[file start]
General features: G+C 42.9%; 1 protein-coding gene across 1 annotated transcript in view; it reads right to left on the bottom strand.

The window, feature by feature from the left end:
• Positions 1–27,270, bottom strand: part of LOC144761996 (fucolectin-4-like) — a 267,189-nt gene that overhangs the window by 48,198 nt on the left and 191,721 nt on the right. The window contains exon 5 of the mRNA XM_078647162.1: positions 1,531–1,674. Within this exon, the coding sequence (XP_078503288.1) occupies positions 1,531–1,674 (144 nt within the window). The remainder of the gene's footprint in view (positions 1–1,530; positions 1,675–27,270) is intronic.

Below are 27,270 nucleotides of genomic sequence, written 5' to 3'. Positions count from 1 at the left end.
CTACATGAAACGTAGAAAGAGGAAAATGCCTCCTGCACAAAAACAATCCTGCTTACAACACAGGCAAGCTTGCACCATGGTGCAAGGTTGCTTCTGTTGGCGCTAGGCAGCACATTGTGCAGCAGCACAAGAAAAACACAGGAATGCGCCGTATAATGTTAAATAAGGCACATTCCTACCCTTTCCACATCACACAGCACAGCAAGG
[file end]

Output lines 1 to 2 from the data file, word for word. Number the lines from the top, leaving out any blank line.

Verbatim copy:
General features: G+C 42.9%; 1 protein-coding gene across 1 annotated transcript in view; it reads right to left on the bottom strand.

The window, feature by feature from the left end: